Fiji set to commit stronger climate action
27 September, 2018, 2:30 pm
FIJI is set to raise its nationally determined contributions or NDCs by next year, engaging other sectors of the economy to achieve net-zero emissions by 2050.
Fijian Prime Minister and COP23 president Voreqe Bainimarama announced this on the sidelines of the One Planet Summit in New York.
This means that Fiji’s NDCs, which are efforts by each country to reduce national emissions, will now no longer be specific to the energy sector.
“Fiji’s new NDC will no longer cover just the energy sector, but potentially other critical sectors such as land transport, maritime transport, domestic aviation, waste, agriculture and forestry,” Mr Bainimarama said.
“As part of this comprehensive, whole-of-economy approach, we have identified the potential evolution of these sectors in business-as-usual, high-ambition, and very-high-ambition scenarios.
“This has included identifying feasible low-carbon development options that have the potential to reduce carbon emissions, enhance carbon sinks and build resilience.”
Fiji’s current NDC is specific to the energy sector both in terms of a GHG baseline, where 2013 is considered the reference year, and in terms of potential mitigation actions.
In effect, this means that Fiji’s current mitigation under the NDC/Paris Agreement relates only to the energy sector, which includes CO2 emissions from electricity, industry, and transport.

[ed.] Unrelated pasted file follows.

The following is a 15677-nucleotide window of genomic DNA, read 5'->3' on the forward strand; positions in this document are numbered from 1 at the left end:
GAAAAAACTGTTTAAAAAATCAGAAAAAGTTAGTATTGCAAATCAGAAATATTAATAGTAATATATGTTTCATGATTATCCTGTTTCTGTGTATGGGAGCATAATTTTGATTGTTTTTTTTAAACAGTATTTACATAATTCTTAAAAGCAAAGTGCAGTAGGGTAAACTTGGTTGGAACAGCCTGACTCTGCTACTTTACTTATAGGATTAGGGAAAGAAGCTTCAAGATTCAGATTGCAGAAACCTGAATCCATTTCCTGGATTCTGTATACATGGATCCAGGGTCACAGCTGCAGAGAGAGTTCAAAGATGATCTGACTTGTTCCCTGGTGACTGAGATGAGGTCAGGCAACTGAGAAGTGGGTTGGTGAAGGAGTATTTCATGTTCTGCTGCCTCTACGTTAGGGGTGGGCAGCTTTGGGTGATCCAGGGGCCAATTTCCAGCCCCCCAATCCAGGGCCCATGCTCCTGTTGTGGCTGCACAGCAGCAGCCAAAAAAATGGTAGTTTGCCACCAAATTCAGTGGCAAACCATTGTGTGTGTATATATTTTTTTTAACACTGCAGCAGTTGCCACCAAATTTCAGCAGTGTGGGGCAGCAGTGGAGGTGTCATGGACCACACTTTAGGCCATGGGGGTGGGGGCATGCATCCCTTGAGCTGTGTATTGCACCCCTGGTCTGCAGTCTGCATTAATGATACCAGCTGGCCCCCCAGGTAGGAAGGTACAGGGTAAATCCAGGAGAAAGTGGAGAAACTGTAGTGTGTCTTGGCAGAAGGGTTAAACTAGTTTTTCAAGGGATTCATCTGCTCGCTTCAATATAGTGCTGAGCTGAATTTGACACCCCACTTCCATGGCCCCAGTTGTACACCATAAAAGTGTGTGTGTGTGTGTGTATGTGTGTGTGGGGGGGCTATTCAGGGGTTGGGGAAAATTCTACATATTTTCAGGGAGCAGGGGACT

Mr Bainimarama said Fiji would now engage all sectors of the economy to prepare a long-term decarbonisation strategy for net-zero emissions by 2050.
This, he said, would inform the preparation of the new NDC.
Fiji joins Marshall Islands to become the first two countries to signal unreserved intention to raise the ambition of its NDCs by 2020.
“While there is certainly pride attached in being amongst the first, in the end, this isn’t a race against each other, it’s a race against time. And time is running out,” Mr Bainimarama said.
“Only when many others, including much larger emitters, join us in committing to strengthened targets will we tip the scales back in the planet’s favour and put the world back on track to achieving the temperature goals set by the Paris Agreement.”
Setting the bar as the first countries to show the world concrete steps on the path of raising the ambition of NDCs, Mr Bainimarama called on the global community to follow their lead.
“It’s decision time. Collectively, it’s time to decide what kind of future we want,” he said.
“The current commitments we have all made under the Paris Agreement have put us in the race, but we’re currently running far too slowly to have any chance of winning – if we define winning as preserving the quality of life on earth as we know it.
“We will win or lose this race together.”
The Prime Minister also acknowledged the work being done by some other countries in this direction and said he looked forward to hearing similar announcements soon, including during the political phase of the Talanoa Dialogue at COP24.
Fiji’s new NDC would be informed by the work currently being undertaking to finalise the country’s long-term decarbonisation strategy for net-zero emissions by 2050, which will be launched at COP24 this December.